Iran to maintain nuclear policy

26 June, 2005

Iran's newly elected hardline President, Mahmoud Ahmadinejad, has said his government will continue the country's nuclear programme.
He told his first news conference after his election that the nuclear programme was needed to meet Iran's energy needs.

The United States has accused Iran of using its atomic energy programme as a front to develop nuclear weapons.

Mr Ahmadinejad appeared to rule out improving ties with Washington, saying Iran did not really need the US.

'Peace and moderation'
The president-elect told reporters: "The peaceful nuclear technology has been the result of the scientific development of the young people of Iran.

"Iran has a right to achieve scientific development in all fields.

"We need the peaceful nuclear technology for energy, medical and agricultural purposes, and our scientific progress.

"We need it for the development of our country and we shall carry on with it."

Asked about talks between the European Union and Iran over its nuclear programme, he said: "With preserving national interests and by emphasising the right of the Iranian nation for using peaceful nuclear technology, we will continue the talks."

Mr Ahmadinejad also said his government would be one of "peace and moderation", and that "co-existence" would be a foreign policy priority.

And he defended the Iranian electoral system - heavily criticised by the US and others - which he said reflected the will of the Iranian people.

In response to a question about relations with Washington, saying the people of Iran had "no significant need" for ties with the US.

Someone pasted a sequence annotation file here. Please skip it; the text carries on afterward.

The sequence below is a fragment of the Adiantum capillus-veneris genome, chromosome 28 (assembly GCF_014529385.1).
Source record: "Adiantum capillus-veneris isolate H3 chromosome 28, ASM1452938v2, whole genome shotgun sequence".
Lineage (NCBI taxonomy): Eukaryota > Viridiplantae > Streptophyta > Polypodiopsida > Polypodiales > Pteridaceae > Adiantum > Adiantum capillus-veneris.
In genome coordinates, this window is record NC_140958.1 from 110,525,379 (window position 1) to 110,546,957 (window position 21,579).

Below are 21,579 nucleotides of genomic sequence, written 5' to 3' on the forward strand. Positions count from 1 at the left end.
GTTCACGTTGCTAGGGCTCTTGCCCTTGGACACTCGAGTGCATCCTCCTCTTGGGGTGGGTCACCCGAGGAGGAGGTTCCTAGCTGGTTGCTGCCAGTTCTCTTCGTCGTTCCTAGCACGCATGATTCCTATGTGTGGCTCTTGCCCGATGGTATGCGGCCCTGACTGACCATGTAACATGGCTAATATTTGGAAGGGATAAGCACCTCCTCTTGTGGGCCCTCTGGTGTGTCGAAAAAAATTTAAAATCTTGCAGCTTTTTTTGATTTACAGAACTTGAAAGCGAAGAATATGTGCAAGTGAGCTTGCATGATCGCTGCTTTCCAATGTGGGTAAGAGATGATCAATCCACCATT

And he brushed aside questions on human rights in the Islamic republic, accusing European nations of suppressing religious rights and "other countries" of seeking "world domination".

Conservatives in control
Israel has become the latest country to express concern over the ultra-conservative mayor of Tehran's election as president.

Deputy Prime Minister Shimon Peres called it "a contest between extremists".

Israel views Iran as its biggest threat, says the BBC's Matthew Price in Jerusalem. Iran disputes the Jewish state's right to exist and when Israel lobbies foreign governments, it is Iran's nuclear programme which tops the agenda rather than other issues closer to home, our correspondent says.

The result of the elections means conservatives are now in control of every elected and unelected institution of government in Iran.

Mr Ahmadinejad, 49, won 62% of the vote in Friday's presidential run-off poll.

He will be Iran's first non-cleric president for 24 years when he takes office in August.